Tuesday, 2 August 2022

Lord Dunsany on the magic of poetry (2)



"There is a line of Homer, which I forget, which tells of mules going up a mountain pass, and you can hear the clatter of their hooves; and another tells of Apollo going back in anger to Olympus, and his quiver against his armour booms as it goes. And then there is Virgil’s line, though Latin can never quite equal Greek:

Quadrupedante putrum sonitu quatit ungula campum*

which tells of a horse galloping, without the aid of meaning, for the sound can be detected without knowing Latin. But these are are rare instances in which the magician has written his spell without mystery in plain earthly lettering; where the mortal ear can detect known words among the notes with which the spirit is called by the horns of elfland, and are not enough to enable us to decipher the other spells which give its power to metre. There must be rhythms in our hearts too deep for the eyes of scientists, rhythms which rhyme with these rhythms, all in harmony with some ancient order that may be called the technique of Creation.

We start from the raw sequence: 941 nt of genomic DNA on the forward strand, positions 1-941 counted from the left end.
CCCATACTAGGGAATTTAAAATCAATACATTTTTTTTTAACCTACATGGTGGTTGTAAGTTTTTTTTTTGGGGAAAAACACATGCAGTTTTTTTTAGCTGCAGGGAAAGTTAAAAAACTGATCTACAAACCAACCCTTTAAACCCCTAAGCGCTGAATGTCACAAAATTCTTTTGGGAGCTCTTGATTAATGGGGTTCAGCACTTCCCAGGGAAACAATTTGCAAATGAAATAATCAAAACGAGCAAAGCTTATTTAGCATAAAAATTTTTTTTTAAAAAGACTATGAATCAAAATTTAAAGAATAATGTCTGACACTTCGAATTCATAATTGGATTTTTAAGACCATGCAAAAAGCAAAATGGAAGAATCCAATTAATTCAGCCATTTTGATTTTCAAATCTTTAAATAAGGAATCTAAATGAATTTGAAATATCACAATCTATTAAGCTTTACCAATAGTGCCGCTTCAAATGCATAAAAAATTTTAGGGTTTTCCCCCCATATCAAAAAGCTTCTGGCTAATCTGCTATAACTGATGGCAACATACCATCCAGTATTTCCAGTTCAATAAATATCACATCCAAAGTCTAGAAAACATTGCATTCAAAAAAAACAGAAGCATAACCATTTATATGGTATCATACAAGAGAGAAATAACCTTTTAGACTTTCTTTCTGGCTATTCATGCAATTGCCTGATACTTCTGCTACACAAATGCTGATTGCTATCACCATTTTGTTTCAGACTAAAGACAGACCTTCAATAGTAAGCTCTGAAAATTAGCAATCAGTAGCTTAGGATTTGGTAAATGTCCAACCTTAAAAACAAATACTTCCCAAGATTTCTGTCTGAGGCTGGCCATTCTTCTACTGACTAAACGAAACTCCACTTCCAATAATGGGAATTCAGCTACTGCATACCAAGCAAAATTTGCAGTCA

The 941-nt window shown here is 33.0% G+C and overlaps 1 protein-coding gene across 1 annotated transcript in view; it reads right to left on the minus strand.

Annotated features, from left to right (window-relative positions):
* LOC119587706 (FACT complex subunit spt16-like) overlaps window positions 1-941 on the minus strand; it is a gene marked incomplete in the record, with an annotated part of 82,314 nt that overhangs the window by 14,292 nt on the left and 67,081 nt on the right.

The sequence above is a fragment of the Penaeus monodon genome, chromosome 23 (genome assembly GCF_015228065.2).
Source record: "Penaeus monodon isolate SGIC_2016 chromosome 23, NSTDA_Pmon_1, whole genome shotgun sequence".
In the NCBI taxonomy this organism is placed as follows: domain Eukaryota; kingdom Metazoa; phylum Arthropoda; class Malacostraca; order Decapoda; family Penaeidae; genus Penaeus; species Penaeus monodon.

"Well, I cannot explain it, but let us always remember that it is there; never let us read poetry as though it were prose, and let us never wrong a poet by reading one of his lines for instance like this:

 Captain or col’nel or knight in arms.

"That is a jingle that ruins the stately form of a sonnet. It is not that you know how to pronounce the word colonel; that is a very trivial matter: the point at issue is whether Milton knew how to write a line of a sonnet. If he did, it must be obvious that he pronounced colonel as a three-syllable word, as it is written:

             Captain or colonel or knight in arms

is a fine line opening a sonnet; it is like the beginning of a wide avenue leading up to a great house; the other is like a gap in a wire fence that rattles as you break through. Look again at the difference between the two lines ‘Captain or col’nel or knight in arms’ and ‘Captain or colonél or knight in arms’. You must not rob a poet of one of his syllables; it is like leaving out one of the black Cathayan letters from a magician’s spell; it is like pinching the horns of elfland and slightly narrowing them, so that they will not sing to you.

            "Remember that this thing that I cannot explain is of the first importance, and that without it the music breaks down, even though you can read poetry in translation, which of course has the same effect on this particular magic that lead has on X-rays; but what happens is that our reason, which is not so near to Heaven as our emotions, is nevertheless able to see that much; it travels by its own power the paths of a wonderful country, but its hand is not held by a spirit leading it to fairyland.